Here's an interesting papal speech which is more important than it looks at first blush; it has the quirky starting point of a visit of a circus at the Vatican, but the Pope takes a serious tern in ministering to folks who are away from home most of the time-
Benedict acknowledged the sacrifices circus workers make to bring joy to young and old alike, traveling constantly and living on the margins of society. He noted they lack schools for their children or parish churches to call home. But he urged them to keep the faith.
That's a problem for migrant workers in any number of professions; you normally don't think of circus workers in that bucket.
"I hope that you can find, in the communities where you stay, people who are welcoming and available and able to care for your spiritual needs," Benedict said. He urged governments to better integrate itinerant entertainers in the social fabric.
That's a loaded prospect in modern-day Europe, since you likely have those "itinerant entertainers" coming from minority groups, especially the Roma. Treatment of Jews was the focal point of this anti-Jobbik party rally today in Hungary, but Roma-baiting is Jobbik's stock in trade; the nativist party is the #3 party in the Hungarian parliament.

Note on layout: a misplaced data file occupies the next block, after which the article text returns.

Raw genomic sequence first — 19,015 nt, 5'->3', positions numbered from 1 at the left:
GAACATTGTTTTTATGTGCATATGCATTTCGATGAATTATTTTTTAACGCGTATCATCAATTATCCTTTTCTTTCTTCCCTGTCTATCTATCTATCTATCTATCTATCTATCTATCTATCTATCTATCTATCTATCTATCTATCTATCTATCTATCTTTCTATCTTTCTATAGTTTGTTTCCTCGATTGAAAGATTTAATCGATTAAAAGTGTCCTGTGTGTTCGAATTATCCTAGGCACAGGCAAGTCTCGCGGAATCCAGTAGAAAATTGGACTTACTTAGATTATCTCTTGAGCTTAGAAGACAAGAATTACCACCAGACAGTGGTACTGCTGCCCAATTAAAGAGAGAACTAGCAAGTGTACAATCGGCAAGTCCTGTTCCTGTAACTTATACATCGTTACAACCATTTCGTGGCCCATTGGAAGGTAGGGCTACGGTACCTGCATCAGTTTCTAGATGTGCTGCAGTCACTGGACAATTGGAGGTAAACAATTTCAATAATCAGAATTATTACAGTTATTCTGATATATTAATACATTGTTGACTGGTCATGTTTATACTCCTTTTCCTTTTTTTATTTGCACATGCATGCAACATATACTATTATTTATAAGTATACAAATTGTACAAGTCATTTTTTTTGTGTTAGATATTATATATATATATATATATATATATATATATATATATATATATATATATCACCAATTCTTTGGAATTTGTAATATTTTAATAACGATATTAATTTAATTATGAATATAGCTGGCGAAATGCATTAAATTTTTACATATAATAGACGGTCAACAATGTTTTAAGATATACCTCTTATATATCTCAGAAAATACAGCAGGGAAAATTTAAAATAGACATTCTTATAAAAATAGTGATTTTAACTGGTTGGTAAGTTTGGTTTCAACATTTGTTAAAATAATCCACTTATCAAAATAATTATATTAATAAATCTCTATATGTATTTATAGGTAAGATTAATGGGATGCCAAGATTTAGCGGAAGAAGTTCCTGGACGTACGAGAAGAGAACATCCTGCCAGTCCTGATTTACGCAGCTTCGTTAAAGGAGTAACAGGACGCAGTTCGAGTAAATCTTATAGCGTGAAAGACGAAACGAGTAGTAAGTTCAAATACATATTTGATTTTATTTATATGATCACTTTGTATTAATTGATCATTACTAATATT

There is a sadly-flourishing nativist niche in European politics. Greece's Golden Dawn nativists have been in the news during the ongoing financial fubar there and France's National Front typically runs a strong third in their elections, even coming in second a decade ago when the left was fragmented.
The main object of scorn varies from country to country; black Africans get Golden Dawn's ire, while French and Dutch nativists are focused on Muslims. However, none of the nativists seem to like the Roma, who are generally rootless by nature, having long since left their South Asian home turf to be fringe minorities in much of Europe.
Getting folks to respect and minister to "Gypsies, tramps and thieves" (to borrow from an old Cher song) that are the stereotypical carnies on the road runs counter to nature. That's why the Pope felt the need to point this out, although he should have been a bit more direct in pointing out the ethnic friction that might well be there between migrant carnies and the locals.
The US segment of the Peanut Gallery might take some of this to heart has we look at our own migrants; we're likely to see some push towards immigration reform next year as Republicans look to ignore the nativist wing of the party and opt to deal with illegals by legalizing them rather than making them outlaws.